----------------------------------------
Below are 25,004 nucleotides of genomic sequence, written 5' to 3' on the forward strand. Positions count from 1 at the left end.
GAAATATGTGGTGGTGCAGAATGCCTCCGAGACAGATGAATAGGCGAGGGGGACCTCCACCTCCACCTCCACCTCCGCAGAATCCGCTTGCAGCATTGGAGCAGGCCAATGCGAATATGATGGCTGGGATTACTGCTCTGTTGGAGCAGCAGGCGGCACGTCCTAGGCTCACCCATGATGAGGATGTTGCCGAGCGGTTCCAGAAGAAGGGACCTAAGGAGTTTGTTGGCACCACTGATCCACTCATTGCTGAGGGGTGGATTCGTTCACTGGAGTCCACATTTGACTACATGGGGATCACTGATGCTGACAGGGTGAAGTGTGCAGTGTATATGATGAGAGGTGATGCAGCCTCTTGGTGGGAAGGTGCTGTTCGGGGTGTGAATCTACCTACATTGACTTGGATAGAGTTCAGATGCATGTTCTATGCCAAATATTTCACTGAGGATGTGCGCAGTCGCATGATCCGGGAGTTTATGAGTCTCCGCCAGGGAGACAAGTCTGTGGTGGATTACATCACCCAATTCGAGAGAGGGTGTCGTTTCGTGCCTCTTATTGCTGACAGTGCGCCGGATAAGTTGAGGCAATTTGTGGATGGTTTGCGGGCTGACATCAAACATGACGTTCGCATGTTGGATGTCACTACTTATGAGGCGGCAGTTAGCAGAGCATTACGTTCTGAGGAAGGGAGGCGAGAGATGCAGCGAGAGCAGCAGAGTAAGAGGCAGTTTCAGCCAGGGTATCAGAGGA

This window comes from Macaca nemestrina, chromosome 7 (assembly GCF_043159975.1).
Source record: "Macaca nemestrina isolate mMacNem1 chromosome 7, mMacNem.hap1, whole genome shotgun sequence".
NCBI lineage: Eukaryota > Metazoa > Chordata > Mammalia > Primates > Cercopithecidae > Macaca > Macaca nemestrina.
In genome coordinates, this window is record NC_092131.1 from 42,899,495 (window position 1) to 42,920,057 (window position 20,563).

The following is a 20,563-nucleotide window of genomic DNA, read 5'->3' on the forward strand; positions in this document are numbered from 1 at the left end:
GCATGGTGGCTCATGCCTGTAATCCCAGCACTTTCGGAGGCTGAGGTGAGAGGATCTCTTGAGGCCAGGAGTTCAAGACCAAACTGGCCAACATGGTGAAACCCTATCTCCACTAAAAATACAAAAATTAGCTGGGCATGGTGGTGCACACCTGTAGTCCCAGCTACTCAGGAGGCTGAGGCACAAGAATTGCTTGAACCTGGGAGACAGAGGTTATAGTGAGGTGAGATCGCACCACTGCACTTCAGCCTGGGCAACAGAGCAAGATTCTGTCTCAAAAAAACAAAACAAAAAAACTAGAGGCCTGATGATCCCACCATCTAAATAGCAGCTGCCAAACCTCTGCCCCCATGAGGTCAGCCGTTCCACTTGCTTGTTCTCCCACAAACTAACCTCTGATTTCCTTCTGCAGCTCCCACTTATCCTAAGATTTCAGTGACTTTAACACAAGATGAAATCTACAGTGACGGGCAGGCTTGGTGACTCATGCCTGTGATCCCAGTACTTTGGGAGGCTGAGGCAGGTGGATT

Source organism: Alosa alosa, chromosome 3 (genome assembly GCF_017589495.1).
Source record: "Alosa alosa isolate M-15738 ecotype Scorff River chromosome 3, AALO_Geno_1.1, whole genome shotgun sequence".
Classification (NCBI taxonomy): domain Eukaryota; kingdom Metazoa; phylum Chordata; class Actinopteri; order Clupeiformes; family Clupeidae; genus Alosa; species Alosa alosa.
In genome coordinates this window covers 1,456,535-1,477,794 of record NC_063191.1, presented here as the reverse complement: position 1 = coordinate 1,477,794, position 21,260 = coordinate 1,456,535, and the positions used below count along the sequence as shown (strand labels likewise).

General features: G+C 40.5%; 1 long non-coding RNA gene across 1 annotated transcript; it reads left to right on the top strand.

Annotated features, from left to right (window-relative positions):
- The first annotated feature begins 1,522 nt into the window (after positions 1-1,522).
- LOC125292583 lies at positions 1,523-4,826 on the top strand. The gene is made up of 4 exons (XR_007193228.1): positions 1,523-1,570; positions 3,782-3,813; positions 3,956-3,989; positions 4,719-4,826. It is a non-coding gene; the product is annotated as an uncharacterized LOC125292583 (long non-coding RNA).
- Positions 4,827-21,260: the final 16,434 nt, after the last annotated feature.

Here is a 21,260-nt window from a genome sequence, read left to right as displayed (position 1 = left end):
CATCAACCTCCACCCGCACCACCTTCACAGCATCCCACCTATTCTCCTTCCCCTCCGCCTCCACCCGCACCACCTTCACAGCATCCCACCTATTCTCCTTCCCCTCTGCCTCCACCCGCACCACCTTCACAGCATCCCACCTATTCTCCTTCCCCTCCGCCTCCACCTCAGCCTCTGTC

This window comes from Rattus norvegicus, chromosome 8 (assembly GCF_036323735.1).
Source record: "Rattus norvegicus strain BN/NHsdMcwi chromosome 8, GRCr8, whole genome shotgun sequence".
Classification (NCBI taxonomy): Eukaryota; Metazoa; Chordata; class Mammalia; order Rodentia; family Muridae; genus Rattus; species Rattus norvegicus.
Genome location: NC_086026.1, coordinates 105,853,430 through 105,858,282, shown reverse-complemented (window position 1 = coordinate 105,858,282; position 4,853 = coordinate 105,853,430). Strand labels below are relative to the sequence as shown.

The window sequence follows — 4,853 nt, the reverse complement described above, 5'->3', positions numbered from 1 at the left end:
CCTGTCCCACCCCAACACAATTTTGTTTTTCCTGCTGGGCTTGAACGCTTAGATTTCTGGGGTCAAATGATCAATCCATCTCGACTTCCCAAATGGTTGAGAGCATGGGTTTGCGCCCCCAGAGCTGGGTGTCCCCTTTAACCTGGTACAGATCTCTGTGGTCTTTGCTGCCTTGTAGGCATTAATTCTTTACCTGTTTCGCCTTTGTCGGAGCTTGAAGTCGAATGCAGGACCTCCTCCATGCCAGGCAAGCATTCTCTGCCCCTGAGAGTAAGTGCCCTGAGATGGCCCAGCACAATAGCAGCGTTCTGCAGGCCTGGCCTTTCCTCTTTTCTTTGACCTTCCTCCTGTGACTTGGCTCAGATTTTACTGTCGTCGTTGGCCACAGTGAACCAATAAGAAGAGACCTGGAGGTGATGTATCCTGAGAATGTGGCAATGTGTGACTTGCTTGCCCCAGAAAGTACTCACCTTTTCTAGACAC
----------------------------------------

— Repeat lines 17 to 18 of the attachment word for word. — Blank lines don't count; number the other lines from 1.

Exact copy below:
- Positions 4,827-21,260: the final 16,434 nt, after the last annotated feature.

Here is a 21,260-nt window from a genome sequence, read left to right as displayed (position 1 = left end):